Anti-wind farm campaigners stand to cost England over £1.3bn

Aesthetic concerns damage opportunities for local job creation, increased business rates for local councils, and funds for local community projects. England stands to gain over £1.3bn in wind energy investments by 2030, if all onshore wind farm developments currently seeking approval are agreed.

England stands to lose over £1.3bn in investment that will directly create jobs and opportunities for local companies, funds for community activities and increased business rates for local authorities because of the actions of anti-wind farm campaigners, according to RenewableUK, the trade association for the UK’s wind power industry. The £1.3bn figure represents money that would flow directly to businesses and organisations at the local and regional level.

The investment opportunities in England are outlined in a report commissioned by RenewableUK from GL Garrard Hassan, the internationally renowned renewable energy research consultancy.

The figures are based on onshore wind farm developments seeking planning consent in England at the present time, and do not include investment that has been already delivered and is ongoing for local companies across England from wind farms that are operational. The first-of-its-kind study seeks to quantify the financial benefits to England’s regions of onshore wind farms.

The GL Garrad Hassan report highlights the development and investment opportunities across the UK, the capital expenditure opportunities for local companies engaged in construction, and the ongoing maintenance opportunities for local engineering companies during the lifespan of all wind turbines.

In addition, through plans that are under consideration by the government, renewable energy projects will be able to provide 100% of business rates payable to local authorities, and local community initiatives will be supported financially through funds agreed at part of the planning process.

The report has been released at the same time as RenewableUK publishes its annual State of the Industry report, which highlights a fall in wind farm developments being agreed at the planning stage by local authorities across the entire UK from over 50% in 2008-9 to only one in three for 2009-10.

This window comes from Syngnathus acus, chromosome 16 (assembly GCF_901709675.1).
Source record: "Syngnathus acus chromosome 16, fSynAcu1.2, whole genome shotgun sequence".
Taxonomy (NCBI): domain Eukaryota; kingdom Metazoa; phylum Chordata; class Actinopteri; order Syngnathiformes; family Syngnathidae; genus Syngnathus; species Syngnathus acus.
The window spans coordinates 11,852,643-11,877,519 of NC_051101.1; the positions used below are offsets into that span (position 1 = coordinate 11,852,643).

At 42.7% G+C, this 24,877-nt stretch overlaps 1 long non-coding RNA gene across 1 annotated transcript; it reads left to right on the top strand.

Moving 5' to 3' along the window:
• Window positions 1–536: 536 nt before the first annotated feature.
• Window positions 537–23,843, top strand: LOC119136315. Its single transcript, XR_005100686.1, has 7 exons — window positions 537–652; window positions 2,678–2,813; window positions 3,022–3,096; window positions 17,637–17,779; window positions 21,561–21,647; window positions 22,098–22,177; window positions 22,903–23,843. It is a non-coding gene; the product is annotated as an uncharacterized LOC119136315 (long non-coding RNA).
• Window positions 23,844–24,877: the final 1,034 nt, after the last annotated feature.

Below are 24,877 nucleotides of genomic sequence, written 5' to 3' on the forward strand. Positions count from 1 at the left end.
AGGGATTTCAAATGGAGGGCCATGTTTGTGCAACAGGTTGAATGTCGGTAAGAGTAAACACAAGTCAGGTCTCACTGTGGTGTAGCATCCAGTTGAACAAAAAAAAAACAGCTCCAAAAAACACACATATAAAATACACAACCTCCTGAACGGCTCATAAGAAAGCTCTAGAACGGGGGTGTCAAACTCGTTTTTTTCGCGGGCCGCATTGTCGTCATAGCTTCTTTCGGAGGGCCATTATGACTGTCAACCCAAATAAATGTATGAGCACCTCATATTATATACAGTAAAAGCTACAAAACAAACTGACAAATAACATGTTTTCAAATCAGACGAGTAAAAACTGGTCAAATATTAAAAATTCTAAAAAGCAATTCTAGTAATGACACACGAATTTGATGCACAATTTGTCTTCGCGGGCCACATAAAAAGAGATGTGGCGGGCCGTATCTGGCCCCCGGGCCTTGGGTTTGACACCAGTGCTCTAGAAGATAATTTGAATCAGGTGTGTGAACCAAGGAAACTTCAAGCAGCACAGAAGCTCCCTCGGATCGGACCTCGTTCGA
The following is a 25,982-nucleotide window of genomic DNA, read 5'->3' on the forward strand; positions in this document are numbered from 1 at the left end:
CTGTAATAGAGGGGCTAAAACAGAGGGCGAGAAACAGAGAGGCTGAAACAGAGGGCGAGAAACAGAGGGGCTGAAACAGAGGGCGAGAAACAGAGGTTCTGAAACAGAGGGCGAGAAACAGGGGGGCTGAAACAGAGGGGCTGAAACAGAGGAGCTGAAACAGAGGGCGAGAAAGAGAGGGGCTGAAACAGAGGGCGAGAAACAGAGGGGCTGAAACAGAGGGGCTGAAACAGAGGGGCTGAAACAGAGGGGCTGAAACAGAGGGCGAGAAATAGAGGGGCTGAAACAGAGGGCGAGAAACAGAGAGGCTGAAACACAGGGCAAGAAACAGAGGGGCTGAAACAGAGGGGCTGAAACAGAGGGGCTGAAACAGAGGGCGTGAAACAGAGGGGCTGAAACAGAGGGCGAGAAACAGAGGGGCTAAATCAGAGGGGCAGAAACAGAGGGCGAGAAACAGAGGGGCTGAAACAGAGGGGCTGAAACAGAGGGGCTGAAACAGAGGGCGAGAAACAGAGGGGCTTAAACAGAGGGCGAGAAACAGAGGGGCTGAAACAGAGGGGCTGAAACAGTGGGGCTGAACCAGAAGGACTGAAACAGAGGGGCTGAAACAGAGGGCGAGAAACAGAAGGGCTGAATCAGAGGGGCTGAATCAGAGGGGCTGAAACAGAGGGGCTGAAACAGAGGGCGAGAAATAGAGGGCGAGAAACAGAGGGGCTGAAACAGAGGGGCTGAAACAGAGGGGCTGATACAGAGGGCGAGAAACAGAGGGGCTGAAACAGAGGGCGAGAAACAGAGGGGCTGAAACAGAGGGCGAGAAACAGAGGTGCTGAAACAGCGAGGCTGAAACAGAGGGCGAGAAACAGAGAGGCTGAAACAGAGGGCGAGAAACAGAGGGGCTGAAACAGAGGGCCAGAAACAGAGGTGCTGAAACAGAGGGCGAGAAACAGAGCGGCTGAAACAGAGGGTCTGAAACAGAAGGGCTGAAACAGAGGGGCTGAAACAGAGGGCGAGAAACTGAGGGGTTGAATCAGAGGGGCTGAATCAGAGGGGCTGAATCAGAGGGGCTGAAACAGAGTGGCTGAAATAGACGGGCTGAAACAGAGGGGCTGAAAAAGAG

Commenting on the report, Maria McCaffery MBE, Chief Executive of RenewableUK said: "The UK wind energy industry is already bringing investment and jobs for local people and companies all across the country, and can deliver many more financial benefits in the years ahead. Aesthetic concerns may often be the grounds for refusal of windfarm developments at planning stage, but they can also be seen as selfish concerns when considered against the tangible benefits that wind energy can bring, not only for the benefit of the environment but just as importantly for local jobs and funds for investment, ongoing for the entire lifespan of a wind farm development. By halting developments, anti-windfarm campaigners are doing their local communities a disservice, and one that no-one can afford in these difficult economic times".

RenewableUK is the trade and professional body for the UK wind and marine renewables industries. Formed in 1978, and with 650 corporate members, RenewableUK is the leading renewable energy trade association in the UK. Wind has been the world’s fastest-growing renewable energy source for the last seven years, and this trend is expected to continue with falling costs of wind energy and the urgent international need to tackle CO2 emissions to prevent climate change. 

GL Garrard Hassan is the world’s largest renewable energy consultancy. It offers independent technical and engineering services, products, and training courses to the onshore and offshore wind, wave, tidal and solar sectors. Although the GL Garrad Hassan name is new, the company has a rich heritage. It is borne of the integration of specialist companies that, united under a single brand, form the renewable energy consulting division of the GL Group. GL Garrad Hassan is a consulting company; it has no equity stake in any device or project. This rule of operation is central to its philosophy, something which sets it apart from many other players and underlines its independence.